The Cutting Edge web-site, including presentations from the 2007 & 2009 Conferences and other key resources, will be launched shortly
Cutting Edge Consortium Enquiries:
Simon : 07906 445695 – Maria: 07714 206404
Here are some notes that Martin Pendergast made at the open meeting:
Angela Eagle [Minister of State at the Government Equalities Office and Ministry of Justice] said that, despite the wording of the Bill, the Government INTENTION is that religious exemptions should apply ONLY to priests: NOT, for example, to accountants working for organisations claiming a religious ethos. She added that tribunals DON’T always interpret the law correctly: so she urges claimants to appeal if they get a raw deal from the first ruling.
Sarah Bourke, a barrister on yesterday’s panel of invited speakers, warned that the Christian Legal Centre has issued a briefing on European equality measures, which it describes as “cultural genocide”. The briefing is aimed NOT at the UK, but for consumption in central and eastern Europe. [I don't know when this was written, and can't immediately find it on their website: www.christianlegalcentre.com]
Maleiha Malik, a reader in law on the panel of invited speakers, pointed out that litigants such as Lilian Ladele [the Islington registrar], are not simply individuals aggrieved that personal freedom is being infringed: they are frequently funded by the American Religious Right.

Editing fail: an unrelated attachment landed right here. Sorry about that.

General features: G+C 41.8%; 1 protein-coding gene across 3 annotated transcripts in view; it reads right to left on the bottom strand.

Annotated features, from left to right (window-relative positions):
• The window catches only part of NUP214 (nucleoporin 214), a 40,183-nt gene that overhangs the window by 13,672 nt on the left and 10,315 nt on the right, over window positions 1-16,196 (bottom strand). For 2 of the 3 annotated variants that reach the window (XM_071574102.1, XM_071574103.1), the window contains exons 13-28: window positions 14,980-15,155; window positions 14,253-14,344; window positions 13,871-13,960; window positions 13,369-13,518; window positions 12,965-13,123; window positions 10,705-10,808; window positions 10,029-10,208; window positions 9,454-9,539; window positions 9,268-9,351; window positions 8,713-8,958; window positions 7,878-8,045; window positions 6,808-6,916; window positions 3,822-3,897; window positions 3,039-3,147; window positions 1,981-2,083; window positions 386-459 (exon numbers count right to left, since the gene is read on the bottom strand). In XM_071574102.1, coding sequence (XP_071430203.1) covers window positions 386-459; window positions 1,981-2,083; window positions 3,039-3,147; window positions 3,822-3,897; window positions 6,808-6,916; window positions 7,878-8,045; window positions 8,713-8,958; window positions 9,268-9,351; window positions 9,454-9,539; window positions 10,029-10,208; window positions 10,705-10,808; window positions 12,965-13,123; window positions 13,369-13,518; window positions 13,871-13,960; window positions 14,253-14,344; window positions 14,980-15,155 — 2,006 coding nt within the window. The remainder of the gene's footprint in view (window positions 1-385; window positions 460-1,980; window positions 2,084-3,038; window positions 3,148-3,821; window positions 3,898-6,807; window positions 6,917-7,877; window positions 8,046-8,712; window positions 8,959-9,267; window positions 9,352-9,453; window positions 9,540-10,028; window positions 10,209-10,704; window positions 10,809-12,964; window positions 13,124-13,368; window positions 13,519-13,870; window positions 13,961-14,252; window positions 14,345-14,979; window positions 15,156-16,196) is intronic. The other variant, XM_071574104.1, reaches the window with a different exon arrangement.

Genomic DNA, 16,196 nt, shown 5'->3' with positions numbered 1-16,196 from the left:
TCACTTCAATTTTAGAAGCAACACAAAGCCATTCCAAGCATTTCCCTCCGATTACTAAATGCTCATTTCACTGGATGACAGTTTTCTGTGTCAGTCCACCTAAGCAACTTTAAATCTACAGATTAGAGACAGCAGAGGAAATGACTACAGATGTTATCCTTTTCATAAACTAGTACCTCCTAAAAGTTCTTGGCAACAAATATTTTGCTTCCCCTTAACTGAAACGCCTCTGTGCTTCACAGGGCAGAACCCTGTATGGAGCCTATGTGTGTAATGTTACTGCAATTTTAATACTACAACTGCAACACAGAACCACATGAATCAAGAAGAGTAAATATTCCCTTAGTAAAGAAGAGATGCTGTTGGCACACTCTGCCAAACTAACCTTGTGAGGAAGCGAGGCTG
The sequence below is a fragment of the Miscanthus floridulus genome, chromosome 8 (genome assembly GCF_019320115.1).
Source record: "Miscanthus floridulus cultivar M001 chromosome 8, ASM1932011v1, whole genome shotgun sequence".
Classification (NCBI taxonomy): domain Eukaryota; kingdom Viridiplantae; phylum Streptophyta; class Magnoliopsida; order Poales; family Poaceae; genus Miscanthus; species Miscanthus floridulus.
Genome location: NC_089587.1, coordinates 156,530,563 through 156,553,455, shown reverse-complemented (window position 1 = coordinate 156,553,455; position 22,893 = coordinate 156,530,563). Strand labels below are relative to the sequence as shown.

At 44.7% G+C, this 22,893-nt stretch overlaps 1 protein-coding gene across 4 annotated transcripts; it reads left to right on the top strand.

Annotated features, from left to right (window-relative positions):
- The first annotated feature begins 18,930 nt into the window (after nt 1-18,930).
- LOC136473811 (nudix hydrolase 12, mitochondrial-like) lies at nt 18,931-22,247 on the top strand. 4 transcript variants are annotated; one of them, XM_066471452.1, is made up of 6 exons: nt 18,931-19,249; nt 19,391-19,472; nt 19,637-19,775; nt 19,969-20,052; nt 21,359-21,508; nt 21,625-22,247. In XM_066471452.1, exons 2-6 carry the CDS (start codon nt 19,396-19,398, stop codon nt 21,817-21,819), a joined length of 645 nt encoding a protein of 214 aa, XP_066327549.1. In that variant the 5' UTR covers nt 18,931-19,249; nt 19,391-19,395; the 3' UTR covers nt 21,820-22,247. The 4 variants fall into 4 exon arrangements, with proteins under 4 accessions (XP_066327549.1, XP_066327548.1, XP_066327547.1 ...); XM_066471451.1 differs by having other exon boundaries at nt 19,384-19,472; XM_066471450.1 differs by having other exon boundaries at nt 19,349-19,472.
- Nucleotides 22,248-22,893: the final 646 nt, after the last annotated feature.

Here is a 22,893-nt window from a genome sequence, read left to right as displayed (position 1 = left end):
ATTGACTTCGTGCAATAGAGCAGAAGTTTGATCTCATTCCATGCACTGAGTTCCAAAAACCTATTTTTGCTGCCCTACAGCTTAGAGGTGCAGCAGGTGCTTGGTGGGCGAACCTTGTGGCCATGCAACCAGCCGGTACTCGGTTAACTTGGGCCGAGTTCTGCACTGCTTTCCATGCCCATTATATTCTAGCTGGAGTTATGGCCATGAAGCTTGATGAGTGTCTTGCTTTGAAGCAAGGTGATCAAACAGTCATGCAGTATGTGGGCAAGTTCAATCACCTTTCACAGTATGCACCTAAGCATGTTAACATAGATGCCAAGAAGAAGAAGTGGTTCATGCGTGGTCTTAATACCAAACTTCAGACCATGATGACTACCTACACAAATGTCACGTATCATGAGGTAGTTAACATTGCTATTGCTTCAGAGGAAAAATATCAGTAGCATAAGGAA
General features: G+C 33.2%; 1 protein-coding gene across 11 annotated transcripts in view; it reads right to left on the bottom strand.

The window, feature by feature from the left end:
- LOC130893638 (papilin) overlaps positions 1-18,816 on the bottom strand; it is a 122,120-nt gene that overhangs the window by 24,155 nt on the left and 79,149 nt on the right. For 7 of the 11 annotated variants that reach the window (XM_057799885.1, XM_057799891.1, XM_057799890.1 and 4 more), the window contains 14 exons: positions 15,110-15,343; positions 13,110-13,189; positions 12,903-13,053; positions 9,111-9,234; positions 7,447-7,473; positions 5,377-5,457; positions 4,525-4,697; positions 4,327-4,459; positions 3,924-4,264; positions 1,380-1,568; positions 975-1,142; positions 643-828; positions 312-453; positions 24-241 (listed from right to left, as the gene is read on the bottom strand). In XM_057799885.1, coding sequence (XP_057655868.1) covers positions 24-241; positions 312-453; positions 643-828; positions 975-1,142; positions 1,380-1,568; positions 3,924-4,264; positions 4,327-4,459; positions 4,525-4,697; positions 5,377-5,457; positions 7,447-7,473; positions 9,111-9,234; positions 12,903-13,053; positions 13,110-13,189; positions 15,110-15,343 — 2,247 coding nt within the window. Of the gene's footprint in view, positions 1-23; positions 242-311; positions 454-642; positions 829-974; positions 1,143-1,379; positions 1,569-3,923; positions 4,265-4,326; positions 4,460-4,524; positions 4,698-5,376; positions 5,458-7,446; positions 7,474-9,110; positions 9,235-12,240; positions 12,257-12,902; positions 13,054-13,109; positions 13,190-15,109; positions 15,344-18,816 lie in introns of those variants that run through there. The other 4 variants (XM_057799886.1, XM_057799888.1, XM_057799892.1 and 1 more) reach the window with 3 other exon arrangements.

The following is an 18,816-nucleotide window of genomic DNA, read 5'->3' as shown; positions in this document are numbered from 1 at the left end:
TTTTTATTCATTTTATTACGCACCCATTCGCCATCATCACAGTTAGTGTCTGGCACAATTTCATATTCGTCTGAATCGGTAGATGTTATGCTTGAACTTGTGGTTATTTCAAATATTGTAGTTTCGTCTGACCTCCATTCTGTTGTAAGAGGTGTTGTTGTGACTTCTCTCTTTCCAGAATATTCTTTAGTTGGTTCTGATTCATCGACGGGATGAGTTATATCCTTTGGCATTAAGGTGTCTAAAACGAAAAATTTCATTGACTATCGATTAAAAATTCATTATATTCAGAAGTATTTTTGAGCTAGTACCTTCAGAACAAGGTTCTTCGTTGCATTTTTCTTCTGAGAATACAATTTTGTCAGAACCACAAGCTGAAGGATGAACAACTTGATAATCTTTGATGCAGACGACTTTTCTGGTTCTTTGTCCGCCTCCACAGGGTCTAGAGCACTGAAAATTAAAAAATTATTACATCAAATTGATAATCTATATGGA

Dr. Evan Harris mentioned that extending the offence of harassment to OUTSIDE the workplace was opposed by Stonewall: although School’s Out, OutRage!, and even the Equalities and Human Rights Commission, wanted to include this. Stonewall’s opposition was subsequently cited by the Government as justification for excluding it. However someone suggested that many cases of “harassment” can already prosecuted as direct or indirect discrimination.
One common example of indirect discrimination is that many Christian organisations, following the recommendation of the Christian Institute, have policy which states that they do NOT discriminate on grounds of sexual orientation: but ALSO have a Code of Conduct, enabling them to fire anyone for sexual relations outside marriage. Although this can apply to straights, it does NOT apply equally, as marriage is not available to lesbians or gay men.
Keith Porteous-Wood [National Secular Society] explained that the exemption just struck down by the European Commission was originally inserted into legislation at the behest of theArchbishops’ Council, demonstrating how religious bodies exert influence beyond their already excessive statutory powers: and that it had then taken years of campaigning before the European Commission issued its ruling last week.
A member of the audience observed that David Cameron has been getting increasingly vociferous about his religious credentials over the past year, as we near the General Election. This does not bode well for LGBTIQ rights under a Tory Government. [Is anyone surprised?]
Concern was expressed that trans children are excluded from the current Bill. A trans member of the audience stated that the mean age for developing awareness of trans identity is age seven: but the modal age is just five years. [For nonstatisticians: most children realise at five: though a few who realise later skew the arithmetic mean to age seven.] Around 25% of trans people apparently attempt suicide: and a further 25% consider suicide.